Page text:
I’m quite lucky that a sizeable chunk of my job involves drinking good vino for free, but this isn’t just because there’s no greater pleasure than complimentary booze: as a wine adviser, it’s also my job to know about wine in a way people can relate to, i.e. not out of a textbook, but out of a glass. The fun way.
Every week we taste new wines, and sometimes – like today – we get all squibbly because we’ve found one that we love that we’d never have tried otherwise.
This week, it’s the turn of the Aussie wine Domaine Terlato Chapoutier Shiraz-Viognier 2007 – well, I say it’s an ‘Aussie’ but it’s actually a collaboration of two renowned wine families: Chapoutier from the Rhone and Terlato from Napa Valley, California. The label, as you can see, is pretty bland (I wouldn’t look twice at something like this amongst all the other pretty lizards, flowers and giant squids you usually find on kooky Australian labels), but thankfully the wine is far from boring.
This wine is an intriguing warm ruby in colour with a healthy grip on the glass, but it’s really the nose that knocks you off your feet: it explodes with fruit you can sniff a mile off. It is thick with dark, jammy, sticky plums and sultanas, with blackcurrants thrown in as well, all laced with some sweet perfumed spice. The palate is remarkably smooth and succulent, with bags of juicy fruit and creamy spice. The power of this wine is in its balance, with velvety tannins perfectly complemented by an alcohol level that is warming, but not too much. All in all this is perfect for cold winter evenings in on the sofa with a lamb stew, feeling all smug that you’re warm with a charming glass of red in your hand.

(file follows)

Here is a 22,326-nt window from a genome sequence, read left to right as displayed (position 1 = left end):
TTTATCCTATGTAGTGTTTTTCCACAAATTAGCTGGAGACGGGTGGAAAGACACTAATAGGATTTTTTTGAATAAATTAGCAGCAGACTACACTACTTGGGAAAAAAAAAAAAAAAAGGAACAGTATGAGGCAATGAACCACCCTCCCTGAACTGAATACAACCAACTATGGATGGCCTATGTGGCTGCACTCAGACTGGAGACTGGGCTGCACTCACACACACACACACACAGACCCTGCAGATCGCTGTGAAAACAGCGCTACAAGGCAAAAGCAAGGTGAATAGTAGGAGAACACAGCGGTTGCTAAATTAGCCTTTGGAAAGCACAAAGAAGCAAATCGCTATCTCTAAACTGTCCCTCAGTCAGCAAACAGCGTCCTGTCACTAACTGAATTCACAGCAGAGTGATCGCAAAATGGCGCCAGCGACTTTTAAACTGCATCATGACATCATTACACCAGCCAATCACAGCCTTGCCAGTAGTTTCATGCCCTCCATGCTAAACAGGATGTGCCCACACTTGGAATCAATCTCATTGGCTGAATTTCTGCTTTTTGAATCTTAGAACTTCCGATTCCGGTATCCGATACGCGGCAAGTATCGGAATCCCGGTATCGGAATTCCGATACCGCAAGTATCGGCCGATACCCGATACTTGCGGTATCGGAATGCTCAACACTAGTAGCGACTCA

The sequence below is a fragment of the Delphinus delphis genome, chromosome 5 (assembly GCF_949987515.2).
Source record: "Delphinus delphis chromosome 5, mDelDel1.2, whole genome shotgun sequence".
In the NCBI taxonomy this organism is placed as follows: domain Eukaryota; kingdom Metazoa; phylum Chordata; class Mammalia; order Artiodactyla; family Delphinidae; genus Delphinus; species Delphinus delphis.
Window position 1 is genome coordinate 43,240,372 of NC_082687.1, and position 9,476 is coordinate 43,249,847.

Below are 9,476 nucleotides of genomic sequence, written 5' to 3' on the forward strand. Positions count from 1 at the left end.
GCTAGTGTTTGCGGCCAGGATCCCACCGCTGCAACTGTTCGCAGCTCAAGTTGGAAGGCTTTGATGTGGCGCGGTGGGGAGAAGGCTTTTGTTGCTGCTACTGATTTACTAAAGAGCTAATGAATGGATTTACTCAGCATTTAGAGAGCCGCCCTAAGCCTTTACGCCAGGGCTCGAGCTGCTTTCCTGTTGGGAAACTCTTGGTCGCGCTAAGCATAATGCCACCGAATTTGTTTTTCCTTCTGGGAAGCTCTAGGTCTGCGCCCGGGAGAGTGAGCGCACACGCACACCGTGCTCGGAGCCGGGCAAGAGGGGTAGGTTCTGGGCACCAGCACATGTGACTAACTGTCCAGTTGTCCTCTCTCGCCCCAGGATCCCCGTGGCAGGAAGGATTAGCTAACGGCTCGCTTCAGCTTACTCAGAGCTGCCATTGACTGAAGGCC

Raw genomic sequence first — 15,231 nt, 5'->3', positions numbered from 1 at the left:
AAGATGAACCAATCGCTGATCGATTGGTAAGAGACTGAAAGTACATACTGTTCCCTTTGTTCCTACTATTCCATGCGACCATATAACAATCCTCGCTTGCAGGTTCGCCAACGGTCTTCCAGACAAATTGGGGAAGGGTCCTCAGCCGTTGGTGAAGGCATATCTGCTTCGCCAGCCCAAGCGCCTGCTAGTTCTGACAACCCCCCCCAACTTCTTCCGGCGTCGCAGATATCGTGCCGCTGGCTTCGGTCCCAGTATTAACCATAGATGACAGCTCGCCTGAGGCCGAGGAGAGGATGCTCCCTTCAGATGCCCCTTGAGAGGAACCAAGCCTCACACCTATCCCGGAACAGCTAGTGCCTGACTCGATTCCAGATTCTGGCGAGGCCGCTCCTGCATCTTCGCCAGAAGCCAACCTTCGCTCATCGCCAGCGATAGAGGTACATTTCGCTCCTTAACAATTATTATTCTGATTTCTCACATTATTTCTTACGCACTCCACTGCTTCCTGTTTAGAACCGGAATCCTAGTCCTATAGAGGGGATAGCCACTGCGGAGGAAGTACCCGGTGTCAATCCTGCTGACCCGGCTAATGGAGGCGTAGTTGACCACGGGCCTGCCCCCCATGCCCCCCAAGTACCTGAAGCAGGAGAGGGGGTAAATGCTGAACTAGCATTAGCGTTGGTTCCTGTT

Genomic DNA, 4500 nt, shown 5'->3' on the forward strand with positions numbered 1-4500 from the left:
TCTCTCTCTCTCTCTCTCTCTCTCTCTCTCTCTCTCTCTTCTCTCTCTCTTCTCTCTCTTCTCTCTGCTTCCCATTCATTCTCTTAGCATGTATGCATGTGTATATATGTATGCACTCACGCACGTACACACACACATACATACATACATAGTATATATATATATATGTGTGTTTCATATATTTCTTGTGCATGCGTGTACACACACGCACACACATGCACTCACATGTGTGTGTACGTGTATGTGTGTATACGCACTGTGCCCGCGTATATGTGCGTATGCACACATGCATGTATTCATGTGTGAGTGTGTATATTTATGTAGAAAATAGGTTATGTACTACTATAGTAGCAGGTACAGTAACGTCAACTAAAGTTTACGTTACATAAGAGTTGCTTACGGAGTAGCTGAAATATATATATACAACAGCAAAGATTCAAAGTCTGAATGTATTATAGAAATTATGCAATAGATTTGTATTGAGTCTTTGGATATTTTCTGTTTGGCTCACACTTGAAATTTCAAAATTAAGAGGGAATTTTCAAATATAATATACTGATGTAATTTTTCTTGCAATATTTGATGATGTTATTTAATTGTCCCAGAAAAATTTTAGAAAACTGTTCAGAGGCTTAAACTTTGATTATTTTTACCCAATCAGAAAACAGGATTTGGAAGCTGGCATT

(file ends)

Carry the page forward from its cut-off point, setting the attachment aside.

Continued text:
You can buy this wine in Australia and the US as well, however if you’re in the UK like me you can get it from Harper Wells for £14 per bottle/ £82.50 for a case of six. If you want it cheaper, The Wine Society stocks it for £12.95 per bottle / £77.50 per case of six, but you do need to be a Member as it’s a Co-operative Society (hence the slightly more reasonable price). A lifetime share in the Society is £40 (a savvy buy if you like your wine. I’ve been a member for four years now…)
I’ve not done a wine review before, but I hope this makes even a vague amount of sense. Otherwise my four years training as a wine adviser might seem a bit silly.
I nicked the picture from The Wine Society’s website. I hope they don’t mind.